Dust caps. Be gentle when removing and replacing the dust caps! On my bike, these turned out to be fragile, and I bent one badly out of shape. Fortunately, the dust caps don’t seem to touch any parts of the wheel inners — they sit off the bearings, and are just to keep debris out of the wheel inners — so so far the bent-up dust cap hasn’t caused me any issues. Though if it’s so bent up it falls out, then the wheel inners get clogged up, that would be an issue… The dust caps on my wheel seem to have a rigid outer ring, but the rest of the cap is bendable metal. When putting the dust cap back in place, gently tap around the edges, ideally with something soft (e.g., plastic), until the dust cap sits snug.

    Personal reference. On my bike, the rear axle shows 6 threads on either side, beyond the lock nuts.

  • Deconstructed, cleaned, and rebuilt freewheel and cassette [6]. Getting the freewheel off the wheel was the hardest thing I did. You need a special freewheel removal tool, you need a large wrench (go go Gadget torque!), and even then, you need upper body strength — the freewheel can be on there tight!

    Personal reference. The Shimano MF-Z012 cassette on my bike has 30 bearings on the outside and 40 on the inside [7]. All bearings appear to be the same size. One of the pawls seemed to be oriented backward.

  • Replaced all brake pads and brake cables [8]. Installing and adjusting the brakes went fast and smoothly for me.

    Personal reference. The cantilever smooth post brake calipers on my bike were installed with a Shimano link unit, which comes in different sizes. The A link unit — with a 7.0 mm rigid arm — is the correct size for my bike.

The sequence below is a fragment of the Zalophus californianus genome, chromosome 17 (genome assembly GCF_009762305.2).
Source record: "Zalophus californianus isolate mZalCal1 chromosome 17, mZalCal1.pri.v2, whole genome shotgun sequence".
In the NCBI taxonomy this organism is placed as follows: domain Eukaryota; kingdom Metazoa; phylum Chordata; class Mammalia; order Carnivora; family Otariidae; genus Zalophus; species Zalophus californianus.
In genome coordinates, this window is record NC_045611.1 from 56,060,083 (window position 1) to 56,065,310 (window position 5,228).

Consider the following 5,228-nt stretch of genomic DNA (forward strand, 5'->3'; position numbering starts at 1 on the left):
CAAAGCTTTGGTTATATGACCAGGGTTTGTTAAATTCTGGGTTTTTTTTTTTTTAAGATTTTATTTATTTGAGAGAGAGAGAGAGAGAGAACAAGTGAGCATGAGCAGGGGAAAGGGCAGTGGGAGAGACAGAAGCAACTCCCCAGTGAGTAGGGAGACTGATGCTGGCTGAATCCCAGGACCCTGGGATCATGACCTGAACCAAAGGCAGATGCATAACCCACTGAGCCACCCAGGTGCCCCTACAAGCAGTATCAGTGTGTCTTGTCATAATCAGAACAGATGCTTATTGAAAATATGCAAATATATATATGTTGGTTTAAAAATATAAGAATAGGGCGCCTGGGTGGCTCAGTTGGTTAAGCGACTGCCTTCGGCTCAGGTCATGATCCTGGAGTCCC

• Retaped handlebars [9]. Pay attention to the direction of taping. You want the tape to rotate the same way as the rider’s hands on the handlebars, so that the rider’s natural motion will tighten, not loosen, the tape. On the outside of the handlebars, wrists tend to rotate outward (away from the rider). On the uppers (inside) of the handlebars, wrists tend to rotate down (toward the rider). Tape correspondingly.


  1. Park Tool’s “Big blue book of bicycle repair” at Park Tool.
  2. Park Tool’s “Big blue book of bicycle repair” at Amazon.
  3. Repairing a loose bike wheel — hub overhaul” by RJ The Bike Guy (YouTube, 2013-10-04).
  4. Knock knock, loose hub : Tech Tuesday #117” by Park Tool (YouTube, 2018-10-16).
  5. Very stiff rear wheel” (Bike Radar, 2011-07).
  6. Bicycle freewheel disassembly/assembly” by RJ The Bike Guy (YouTube, 2014-04-03).
  7. How many balls in a MF-Z012 cassette : Post #11 (Bike Forums, 2011-07-02).
  8. Brake caliper mounting & adjustment — cantilever smooth post” by Park Tool (YouTube, 2016-04-05).
  9. How to wrap handlebars for road bikes” by Park Tool (YouTube, 2016-01-07).

Read : 2020-01-13

Today’s selection of articles:

  1. Say goodbye to the information age: It’s all about reputation now” by Gloria Origgi (Aeon, 2019-06-05).
  2. Is altruism an analgesic?” by Christopher Bergland (Psychology Today, 2020-01-05).
  3. ‘Little prince’ author Antoine de Saint-Exupéry on losing a friend” by Maria Popova (Brain Pickings, 2019-05-28). This article prompted me to read about the friendship between Antoine de Saint-Exupéry and Léon Werth.

Read : 2020-01-11

Today’s selection of articles:

  1. Will we ever figure out how to talk to boys about sex?” by Peggy Orenstein (NY Times, 2020-01-10).
  2. Musk is dancing for a reason” by Louis Stevens (Seeking Alpha, 2020-01-10).
  3. The flaws a Nobel Prize-winning economist wants you to know about yourself” by Eshe Nelson (Quartz, 2017-10-09).
  4. The equality conundrum” by Joshua Rothman (The New Yorker, 2020-01-06).
  5. Japan, the ambiguous, and myself” by Kenzaburō Ōe (Nobel Lecture, 1994-12-07).